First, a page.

Chapter Pushes DPW to Improve Waste-Reduction

Testimony of Susan Schorr
Chair, Sierra Club DC Chapter Zero Waste Committee
before the
Department of Transportation and the Environment Committee

Budget Oversight Hearing for the Department of Public Works
March 25, 2022

Chairperson Cheh and members of the Committee, my name is Susan Schorr, and I’m the chair of the Sierra Club DC Chapter’s Zero Waste Committee. The Sierra Club is the nation’s oldest and largest environmental advocacy group. We have 3,000 dues-paying members in DC, and our top priority is combating climate change and moving towards a clean energy economy. Thank you Councilmember Cheh for convening this meeting today and for being an environmental champion for the District of Columbia.

As we have stated in our testimony for the Department of Public Works (DPW) Oversight Hearing1 earlier this year, our primary concern remains the lack of committed leadership for sustainability and innovative waste reduction at DPW and the Office of Waste Diversion (OWD). As the District seeks a new DPW director, the Sierra Club, together with other environmental organizations across the District, has submitted to your office—as well as to other council members on this committee—a list of qualifications and questions that should be posed to any candidate. We would welcome an update on the hiring process.

We also have several questions after reviewing the proposed budget.

Jumpstart renovation of the Benning Rd. Waste Transfer Station

During the February 8th DPW oversight hearing, we noted our dismay that apparently some  $32 million in funds allocated for Benning Rd Transfer Station upgrades had not been spent. We don’t recall receiving any updates from DPW on this fiscal year’s funds. Now, the Executive Summary of the Mayor’s FY23 Proposed Budget and Financial Plan includes an investment of “$68  million to complete the full modernization of the Benning Road Transfer Station, including remediating environmental and safety issues at the site, replacing the current facility, and creating new citywide capabilities to divert waste from landfills or incineration.”2

  • While we fully support the improvements to the Benning Road Transfer Station, there is no time to be wasted in making these improvements. This has become more worrisome with the Fort Totten Waste Transfer Station scheduled to close to bulk and residential drop off for 6 months starting April 2nd.3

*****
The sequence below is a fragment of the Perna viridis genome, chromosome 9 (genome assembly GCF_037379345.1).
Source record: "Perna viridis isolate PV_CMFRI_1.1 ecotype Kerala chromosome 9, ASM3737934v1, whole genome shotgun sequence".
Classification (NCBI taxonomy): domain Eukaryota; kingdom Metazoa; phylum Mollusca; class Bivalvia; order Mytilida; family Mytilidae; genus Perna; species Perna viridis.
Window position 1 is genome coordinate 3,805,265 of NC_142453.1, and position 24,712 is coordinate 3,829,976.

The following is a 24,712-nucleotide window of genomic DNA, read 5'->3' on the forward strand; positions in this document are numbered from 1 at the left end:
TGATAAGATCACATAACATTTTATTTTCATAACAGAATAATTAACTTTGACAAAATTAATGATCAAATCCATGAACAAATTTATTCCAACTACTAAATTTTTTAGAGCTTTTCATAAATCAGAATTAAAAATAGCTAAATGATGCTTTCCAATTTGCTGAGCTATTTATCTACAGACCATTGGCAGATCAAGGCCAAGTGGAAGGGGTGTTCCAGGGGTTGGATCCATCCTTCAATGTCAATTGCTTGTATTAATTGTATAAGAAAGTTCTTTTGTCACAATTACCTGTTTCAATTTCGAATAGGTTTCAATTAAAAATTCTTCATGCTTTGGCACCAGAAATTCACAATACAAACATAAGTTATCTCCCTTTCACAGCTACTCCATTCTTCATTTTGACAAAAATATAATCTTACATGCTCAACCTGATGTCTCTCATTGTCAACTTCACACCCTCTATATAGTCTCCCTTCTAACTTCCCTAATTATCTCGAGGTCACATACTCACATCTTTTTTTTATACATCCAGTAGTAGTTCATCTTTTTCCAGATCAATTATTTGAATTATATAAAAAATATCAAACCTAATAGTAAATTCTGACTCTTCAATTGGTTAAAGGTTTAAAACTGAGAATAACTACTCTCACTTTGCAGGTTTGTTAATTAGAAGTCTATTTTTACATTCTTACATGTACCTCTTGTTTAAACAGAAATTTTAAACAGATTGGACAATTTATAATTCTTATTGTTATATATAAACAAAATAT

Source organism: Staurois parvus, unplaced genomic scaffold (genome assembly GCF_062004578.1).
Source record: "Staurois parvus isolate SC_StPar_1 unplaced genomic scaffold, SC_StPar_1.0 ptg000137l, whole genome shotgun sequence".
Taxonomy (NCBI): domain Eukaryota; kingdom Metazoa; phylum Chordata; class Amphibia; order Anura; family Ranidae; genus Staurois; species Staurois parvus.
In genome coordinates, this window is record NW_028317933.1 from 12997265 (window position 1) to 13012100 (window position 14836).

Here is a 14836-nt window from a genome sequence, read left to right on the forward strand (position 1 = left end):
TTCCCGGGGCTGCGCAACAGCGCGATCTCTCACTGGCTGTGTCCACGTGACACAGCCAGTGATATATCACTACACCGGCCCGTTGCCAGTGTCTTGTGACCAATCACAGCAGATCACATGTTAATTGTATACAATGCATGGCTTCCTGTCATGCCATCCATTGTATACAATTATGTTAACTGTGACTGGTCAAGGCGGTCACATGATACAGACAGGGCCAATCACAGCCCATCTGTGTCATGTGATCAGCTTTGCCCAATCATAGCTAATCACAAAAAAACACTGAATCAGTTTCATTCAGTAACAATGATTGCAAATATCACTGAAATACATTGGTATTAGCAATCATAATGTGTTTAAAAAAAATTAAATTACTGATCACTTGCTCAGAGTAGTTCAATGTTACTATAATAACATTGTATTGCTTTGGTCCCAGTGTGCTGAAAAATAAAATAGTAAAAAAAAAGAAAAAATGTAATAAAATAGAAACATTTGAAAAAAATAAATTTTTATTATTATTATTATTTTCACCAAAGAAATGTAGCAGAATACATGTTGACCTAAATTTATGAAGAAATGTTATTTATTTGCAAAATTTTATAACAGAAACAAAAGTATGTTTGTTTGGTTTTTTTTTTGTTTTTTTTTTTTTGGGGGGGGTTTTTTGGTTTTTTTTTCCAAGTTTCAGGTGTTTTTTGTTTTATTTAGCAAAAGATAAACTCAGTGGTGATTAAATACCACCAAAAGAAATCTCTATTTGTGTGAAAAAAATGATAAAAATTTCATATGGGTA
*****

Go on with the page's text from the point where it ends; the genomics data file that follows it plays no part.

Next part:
• Can DPW report if there is  any update on improvements to Benning Rd funded for this fiscal year? 

    • Has DPW begun to spend the $32 million in FY22 Benning Rd funds?  

  • Is the FY23 allocation of $68 million an appropriate amount in light of current allocations? We would welcome DPW sharing information on the plans for spending this money, including when work is scheduled to begin for both FY allocations, and what specific modifications are planned for each.

  • Finally, when does DPW estimate that this property will be functional for receiving waste and recycling?

Procure the Benning Rd Pepco Property

Along these lines, Councilmember Cheh, you mentioned at the February Oversight Hearing that Pepco is selling a property adjacent to the Benning Road Transfer Station and suggested that this property could become a composting facility for the District. The DC Compost Feasibility Study of 2017 noted that the cost of transferring organic waste to composting sites outside the District is very high and it would be better to process it within the District to save money, create local jobs, and keep the value of the resulting compost.4 The Sierra Club has long noted that without addressing organic waste (including a curbside composting program), the District will never reach its 80% waste diversion goal by 2032. Furthermore, we are concerned by DPW and the OWD’s plans for implementing a viable composting plan.

  • Is DPW pursuing the acquisition of this property—or is the agency putting off any decision about composting until its organics study is completed?  Properties such as the Pepco land are difficult to come by in the District. We are concerned that by not acting now to acquire this property, DPW is just implementing one more tactic to avoid the implementation of a curbside composting program in DC. 

  • Could DPW share the expected cost of the Benning Road property so Council can ensure funds are available for its purchase? If DPW plans to delay implementation of the Transfer Station updates, could some of the available funds this year be used for the Pepco property acquisition?  Of course, we would not suggest this if DPW plans to move on improvements to the transfer station. 

  • Does any movement on the development of a residential composting program rest on the results of the Organics Study (see below) that DPW and OWD have been delaying?

Implement source separation and the organic waste management plan